For a little while, he had a name. This was from 1702, when he was born, to 1747, when he died. After that, people called him “the ghost.”

He was born in Salonika, the oldest son of a dye merchant. He stood to inherit the business, but felt himself called to something higher and simpler, so the dye went to his younger brother, and he entered a monastery. He was eighteen when he took his vows, and was given the monastic name Loukas.

Father Loukas never saw his family again: his monastery, Agio Pneuma, was on the island of Phalaris, five hundred miles southeast of Salonika. He remembered his father and mother and brother in his prayers, but he did not miss them. The monastery had given him dozens of new brothers, and together they worked for the glory of God.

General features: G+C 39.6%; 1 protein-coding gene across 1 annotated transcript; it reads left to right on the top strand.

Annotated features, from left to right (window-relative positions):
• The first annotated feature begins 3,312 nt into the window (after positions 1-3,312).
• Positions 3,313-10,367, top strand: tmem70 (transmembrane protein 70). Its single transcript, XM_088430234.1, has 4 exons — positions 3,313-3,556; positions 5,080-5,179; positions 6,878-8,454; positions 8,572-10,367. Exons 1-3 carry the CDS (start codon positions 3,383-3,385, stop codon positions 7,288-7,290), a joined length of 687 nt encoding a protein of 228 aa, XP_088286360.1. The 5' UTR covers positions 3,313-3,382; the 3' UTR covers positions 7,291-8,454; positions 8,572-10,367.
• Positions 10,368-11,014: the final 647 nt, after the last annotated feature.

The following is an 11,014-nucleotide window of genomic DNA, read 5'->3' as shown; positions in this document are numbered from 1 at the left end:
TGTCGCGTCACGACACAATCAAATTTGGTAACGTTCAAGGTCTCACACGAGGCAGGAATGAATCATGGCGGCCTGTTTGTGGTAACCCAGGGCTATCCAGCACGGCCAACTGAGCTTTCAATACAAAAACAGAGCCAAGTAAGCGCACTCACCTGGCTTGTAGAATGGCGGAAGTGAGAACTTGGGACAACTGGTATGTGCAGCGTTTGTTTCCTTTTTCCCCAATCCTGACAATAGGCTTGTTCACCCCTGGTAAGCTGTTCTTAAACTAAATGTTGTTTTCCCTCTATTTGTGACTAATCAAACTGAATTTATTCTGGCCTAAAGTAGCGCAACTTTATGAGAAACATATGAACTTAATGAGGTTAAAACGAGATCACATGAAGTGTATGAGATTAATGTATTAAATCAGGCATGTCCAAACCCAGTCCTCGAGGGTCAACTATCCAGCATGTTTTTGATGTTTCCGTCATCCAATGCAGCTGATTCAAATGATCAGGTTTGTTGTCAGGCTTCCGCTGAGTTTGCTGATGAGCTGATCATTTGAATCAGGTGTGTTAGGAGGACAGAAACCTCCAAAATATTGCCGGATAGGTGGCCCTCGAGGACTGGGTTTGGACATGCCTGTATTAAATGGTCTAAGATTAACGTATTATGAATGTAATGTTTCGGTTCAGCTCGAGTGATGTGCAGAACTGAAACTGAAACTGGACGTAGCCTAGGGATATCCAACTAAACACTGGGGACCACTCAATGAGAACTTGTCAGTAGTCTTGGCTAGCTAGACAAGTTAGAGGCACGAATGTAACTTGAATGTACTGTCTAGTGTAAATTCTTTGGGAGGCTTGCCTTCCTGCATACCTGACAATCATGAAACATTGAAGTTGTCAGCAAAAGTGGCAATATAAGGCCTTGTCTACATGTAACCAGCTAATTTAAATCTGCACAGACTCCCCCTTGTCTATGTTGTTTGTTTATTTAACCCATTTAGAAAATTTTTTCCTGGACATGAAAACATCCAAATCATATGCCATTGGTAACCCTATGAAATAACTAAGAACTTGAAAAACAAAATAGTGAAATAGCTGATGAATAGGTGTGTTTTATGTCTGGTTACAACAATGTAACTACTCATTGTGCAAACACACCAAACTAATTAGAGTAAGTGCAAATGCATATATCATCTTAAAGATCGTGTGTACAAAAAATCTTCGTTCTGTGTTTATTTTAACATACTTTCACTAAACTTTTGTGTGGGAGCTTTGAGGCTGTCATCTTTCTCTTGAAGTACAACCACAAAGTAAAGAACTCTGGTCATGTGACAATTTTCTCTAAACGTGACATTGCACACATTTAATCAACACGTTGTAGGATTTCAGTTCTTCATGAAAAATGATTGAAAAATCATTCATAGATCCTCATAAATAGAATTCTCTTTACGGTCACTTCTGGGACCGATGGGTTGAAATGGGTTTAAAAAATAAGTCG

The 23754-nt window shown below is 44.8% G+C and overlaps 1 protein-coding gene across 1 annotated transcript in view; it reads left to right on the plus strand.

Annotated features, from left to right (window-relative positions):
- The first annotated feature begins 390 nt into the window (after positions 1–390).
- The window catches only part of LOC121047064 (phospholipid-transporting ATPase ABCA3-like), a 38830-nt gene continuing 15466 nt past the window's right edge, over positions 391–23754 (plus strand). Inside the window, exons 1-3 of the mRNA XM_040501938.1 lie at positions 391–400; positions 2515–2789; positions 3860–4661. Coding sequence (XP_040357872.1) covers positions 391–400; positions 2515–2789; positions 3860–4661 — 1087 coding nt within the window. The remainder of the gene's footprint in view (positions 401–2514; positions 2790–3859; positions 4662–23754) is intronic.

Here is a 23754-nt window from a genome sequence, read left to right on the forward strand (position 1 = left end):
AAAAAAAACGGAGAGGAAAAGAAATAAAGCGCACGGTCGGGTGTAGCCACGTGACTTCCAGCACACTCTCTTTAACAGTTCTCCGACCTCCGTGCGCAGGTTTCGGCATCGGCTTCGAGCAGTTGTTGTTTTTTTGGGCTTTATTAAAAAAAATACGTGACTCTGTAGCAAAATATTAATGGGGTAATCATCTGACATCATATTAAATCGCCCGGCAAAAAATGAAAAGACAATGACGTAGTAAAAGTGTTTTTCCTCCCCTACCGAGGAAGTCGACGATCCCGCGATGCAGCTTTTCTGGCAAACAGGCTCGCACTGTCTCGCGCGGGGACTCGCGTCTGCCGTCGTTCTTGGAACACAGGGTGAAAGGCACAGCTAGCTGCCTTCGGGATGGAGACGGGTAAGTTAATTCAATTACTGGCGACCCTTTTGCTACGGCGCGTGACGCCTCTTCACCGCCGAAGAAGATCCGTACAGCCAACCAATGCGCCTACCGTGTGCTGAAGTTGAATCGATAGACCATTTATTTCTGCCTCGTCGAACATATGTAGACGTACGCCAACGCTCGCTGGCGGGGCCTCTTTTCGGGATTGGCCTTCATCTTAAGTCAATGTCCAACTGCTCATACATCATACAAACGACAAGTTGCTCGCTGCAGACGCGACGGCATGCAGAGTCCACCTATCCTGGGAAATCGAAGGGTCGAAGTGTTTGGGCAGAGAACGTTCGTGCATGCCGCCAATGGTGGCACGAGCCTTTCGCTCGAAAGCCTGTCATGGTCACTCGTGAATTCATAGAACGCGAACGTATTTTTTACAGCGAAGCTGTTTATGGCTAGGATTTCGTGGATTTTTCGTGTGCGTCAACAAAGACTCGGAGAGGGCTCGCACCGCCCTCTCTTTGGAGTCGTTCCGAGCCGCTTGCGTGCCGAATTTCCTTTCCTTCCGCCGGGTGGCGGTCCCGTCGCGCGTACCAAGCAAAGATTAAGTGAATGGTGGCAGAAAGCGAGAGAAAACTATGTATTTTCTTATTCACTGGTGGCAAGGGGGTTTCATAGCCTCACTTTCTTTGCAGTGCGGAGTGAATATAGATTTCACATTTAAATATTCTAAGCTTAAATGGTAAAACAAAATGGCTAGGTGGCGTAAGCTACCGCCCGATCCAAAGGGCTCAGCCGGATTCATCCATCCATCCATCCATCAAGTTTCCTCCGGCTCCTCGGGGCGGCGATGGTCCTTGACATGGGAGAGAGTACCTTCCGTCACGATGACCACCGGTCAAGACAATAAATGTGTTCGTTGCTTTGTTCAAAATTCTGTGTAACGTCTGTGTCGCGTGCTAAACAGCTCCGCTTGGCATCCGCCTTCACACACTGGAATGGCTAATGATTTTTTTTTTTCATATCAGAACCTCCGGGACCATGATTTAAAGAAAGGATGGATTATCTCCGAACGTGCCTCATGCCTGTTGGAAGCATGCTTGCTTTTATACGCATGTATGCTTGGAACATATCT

Each brother had his place in the life of the monastery: Father Loukas was the beekeeper. He knew his bees, and his bees knew him. They landed on his habit and his face and his hands, and he was not stung. He walked among them, in the stillness of their hum, and it was in these moments that he knew what the scriptures meant by “the peace that passeth all understanding.”

His greatest sin was the little thrill of pride that ran through his chest when pilgrims or the other brothers praised his honey. He told them that it was not his honey: it was the bees’. But in his heart, he did feel that it was his honey, and he was glad to hear others say so. He confessed this to the abbot, and was forgiven. Continue reading